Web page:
I have been postponing a thorough update of this section of my web site until I could host it in Eindhoven, because I do not know for how long Penn is going to allow me to use their servers. Unfortunately this is still not the case, and the following is slightly outdated and lacking in pretty pictures. Please check my list of publications for a more up to date view of my work.
I am quite generally interested in soft materials that are close to a transition between liquid-like flowing behavior and solid-like rigid behavior. This originated from my work on jamming in granular media where the rigidity arises from crowding of the particles. More recently I have studied materials in which rigidity arises from unconventional interactions between charged molecules that are mediated by the environment in which they live. On a related note, I have also worked with Xiaoming Mao on a lattice model for rigidity of materials close to isostaticity.
Electrostatics in Soft Matter
Experiments in the labs of Dennis Discher and Tobias Baumgart have demonstrated phase separation in micelles and bilayers that form from a blend of two types of block copolymer - one charged and one neutral. The main driving force for this effect is believed to be an effective attraction between the charged polymers, induced by the divalent calcium ions present in the system. Together with Andrea Liu I developed a simple model for the physics of this phenomenon.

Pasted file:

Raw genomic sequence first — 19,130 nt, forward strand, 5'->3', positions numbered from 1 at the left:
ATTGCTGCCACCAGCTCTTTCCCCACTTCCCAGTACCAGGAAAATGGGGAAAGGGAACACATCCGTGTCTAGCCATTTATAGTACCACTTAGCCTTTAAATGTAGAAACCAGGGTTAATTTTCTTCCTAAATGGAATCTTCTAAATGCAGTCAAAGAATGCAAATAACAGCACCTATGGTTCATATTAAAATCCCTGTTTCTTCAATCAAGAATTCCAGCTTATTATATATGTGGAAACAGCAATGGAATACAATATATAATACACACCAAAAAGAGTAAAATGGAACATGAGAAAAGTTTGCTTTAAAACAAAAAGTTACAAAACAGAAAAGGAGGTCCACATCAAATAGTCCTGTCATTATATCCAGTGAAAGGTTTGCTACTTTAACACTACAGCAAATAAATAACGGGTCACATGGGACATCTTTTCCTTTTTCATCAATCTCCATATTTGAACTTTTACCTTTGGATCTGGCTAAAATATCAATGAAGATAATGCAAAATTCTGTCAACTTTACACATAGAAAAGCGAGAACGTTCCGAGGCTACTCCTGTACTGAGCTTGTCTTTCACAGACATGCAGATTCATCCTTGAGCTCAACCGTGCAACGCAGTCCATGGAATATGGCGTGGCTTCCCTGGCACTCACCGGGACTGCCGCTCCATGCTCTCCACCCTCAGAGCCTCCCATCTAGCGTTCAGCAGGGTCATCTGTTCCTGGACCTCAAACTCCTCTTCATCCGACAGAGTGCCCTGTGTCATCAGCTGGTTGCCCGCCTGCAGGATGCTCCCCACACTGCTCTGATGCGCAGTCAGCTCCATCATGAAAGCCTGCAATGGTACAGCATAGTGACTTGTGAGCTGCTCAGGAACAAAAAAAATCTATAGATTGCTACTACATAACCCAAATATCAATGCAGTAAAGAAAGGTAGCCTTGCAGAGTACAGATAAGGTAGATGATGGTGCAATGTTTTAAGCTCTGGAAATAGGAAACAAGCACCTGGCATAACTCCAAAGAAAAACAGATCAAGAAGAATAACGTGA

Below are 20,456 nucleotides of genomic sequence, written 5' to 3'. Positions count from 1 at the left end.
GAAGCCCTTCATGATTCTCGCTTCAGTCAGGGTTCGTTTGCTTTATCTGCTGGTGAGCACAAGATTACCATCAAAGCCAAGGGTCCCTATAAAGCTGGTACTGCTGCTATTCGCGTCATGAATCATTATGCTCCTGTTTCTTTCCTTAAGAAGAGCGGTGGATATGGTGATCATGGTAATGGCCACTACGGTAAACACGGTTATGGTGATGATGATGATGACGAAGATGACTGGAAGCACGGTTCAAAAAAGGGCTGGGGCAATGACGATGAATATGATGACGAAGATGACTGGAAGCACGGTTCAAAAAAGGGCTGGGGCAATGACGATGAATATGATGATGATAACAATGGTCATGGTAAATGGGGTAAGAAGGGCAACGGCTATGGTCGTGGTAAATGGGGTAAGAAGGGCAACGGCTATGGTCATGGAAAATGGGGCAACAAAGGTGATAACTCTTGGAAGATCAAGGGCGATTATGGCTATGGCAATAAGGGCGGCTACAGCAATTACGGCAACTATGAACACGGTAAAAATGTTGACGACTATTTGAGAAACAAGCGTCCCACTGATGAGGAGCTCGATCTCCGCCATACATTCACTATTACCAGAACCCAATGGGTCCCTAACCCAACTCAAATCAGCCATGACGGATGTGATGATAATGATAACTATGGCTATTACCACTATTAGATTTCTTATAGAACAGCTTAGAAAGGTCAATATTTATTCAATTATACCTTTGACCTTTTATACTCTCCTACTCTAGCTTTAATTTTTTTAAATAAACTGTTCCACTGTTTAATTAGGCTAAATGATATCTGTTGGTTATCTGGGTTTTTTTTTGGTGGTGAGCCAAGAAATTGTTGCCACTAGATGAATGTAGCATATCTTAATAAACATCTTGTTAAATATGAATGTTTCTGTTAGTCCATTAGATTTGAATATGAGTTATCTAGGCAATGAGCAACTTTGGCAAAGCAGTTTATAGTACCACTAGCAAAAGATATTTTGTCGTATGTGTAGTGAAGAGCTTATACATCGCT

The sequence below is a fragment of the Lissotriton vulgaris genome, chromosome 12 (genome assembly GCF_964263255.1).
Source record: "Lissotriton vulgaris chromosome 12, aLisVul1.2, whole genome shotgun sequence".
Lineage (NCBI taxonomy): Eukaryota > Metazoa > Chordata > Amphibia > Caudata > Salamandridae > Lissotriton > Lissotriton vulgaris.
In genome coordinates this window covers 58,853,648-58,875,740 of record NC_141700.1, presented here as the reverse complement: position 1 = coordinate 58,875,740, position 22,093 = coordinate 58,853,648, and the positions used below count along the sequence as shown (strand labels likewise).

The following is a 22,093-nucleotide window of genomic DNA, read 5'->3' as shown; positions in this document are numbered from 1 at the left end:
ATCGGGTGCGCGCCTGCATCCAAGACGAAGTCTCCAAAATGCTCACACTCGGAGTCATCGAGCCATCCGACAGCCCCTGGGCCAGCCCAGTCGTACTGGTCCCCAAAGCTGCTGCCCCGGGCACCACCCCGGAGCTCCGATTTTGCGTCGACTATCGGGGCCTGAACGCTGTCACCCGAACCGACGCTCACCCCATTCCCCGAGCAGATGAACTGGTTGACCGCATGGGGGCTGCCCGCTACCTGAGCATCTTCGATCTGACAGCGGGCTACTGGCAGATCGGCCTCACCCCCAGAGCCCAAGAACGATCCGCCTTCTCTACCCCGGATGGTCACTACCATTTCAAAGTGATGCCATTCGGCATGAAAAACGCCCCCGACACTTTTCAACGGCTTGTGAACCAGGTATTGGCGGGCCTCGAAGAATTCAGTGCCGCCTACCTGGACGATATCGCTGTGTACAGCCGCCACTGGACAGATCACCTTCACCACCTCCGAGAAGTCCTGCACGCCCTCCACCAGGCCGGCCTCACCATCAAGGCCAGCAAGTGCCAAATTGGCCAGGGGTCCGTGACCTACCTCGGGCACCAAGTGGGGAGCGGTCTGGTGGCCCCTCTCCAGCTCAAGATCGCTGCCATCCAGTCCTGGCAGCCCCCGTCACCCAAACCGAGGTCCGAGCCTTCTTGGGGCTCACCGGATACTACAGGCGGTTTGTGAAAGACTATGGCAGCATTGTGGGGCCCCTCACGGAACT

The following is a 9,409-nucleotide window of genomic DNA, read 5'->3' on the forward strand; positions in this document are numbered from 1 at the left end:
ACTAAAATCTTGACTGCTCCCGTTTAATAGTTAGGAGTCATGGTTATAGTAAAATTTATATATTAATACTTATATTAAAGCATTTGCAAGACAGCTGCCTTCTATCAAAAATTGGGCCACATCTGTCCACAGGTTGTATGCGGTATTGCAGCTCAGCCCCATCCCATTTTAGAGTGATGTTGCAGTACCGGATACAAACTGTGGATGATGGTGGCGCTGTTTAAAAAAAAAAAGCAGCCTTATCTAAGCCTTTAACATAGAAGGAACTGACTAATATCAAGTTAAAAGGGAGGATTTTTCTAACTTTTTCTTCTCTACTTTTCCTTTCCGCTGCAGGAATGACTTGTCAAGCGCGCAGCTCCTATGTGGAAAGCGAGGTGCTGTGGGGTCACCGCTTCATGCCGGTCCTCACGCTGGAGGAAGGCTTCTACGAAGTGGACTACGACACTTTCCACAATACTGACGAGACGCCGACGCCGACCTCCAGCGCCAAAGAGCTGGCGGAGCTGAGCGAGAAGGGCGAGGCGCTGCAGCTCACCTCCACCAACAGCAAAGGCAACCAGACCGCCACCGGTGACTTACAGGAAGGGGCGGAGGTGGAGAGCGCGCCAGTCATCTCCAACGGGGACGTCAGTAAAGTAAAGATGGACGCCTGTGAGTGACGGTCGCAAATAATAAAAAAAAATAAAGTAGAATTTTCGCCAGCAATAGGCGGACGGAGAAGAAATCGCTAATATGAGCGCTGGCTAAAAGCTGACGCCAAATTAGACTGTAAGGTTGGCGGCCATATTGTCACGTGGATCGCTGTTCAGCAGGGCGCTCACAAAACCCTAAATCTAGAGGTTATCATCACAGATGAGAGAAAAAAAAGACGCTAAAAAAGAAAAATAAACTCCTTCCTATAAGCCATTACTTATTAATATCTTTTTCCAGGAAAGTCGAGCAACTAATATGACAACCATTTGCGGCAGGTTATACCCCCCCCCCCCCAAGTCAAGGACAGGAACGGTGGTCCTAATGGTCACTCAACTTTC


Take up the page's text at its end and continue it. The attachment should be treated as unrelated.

In a related project in collaboration with Eric Wang, David Christian and Paul Janmey, we have studied phase separation in charged-neutral lipid mixtures in a monolayer, again driven by addition of salts containing (divalent) calcium. Using a coarse-grained molecular dynamics simulation we have demonstrated that this effect can indeed be treated as purely electrostatic. Our model shows a phase behavior that is very similar to the experiments and indicates that the calcium-mediated interactions between the lipids can cause domains that are mechanically rigid.
More generally, I am interested in novel ways of efficiently treating electrostatics in soft matter systems, especially when if comes to effects that defy mean-field treatment, such as the counterion-mediated attractions mentioned above.
Jamming in Granular Media
Jammed granular media are disordered solids that consist of many particles (marbles, sand, rice) that typically need to be pressed together to be rigid, because of the lack of attractions between such particles. Smooth spheres are an interesting type of such material, because the transition to a loose, non-rigid material, as the pressure is lowered, has many features of a critical phase transition. Besides, they provide a model for emulsions and wet foams.
Granular media close this unjamming transition are very unusual solids from the point of view of elasticity theory: Deformations are strongly non-affine, in such a way that the grains are predominantly sliding past each other instead of following the displacement field that a continuum material would display. See publication 4 on my list for more information on how to analyze this non-affinity and on the diverging length scale that we identified in this system. A note for the experts: If you ever wondered why these materials are so compliant to shear and thought that their high resistance to compression is trivial, I urge you to read publication 8 on my list, and then send me an e-mail if that didn't make you change your mind.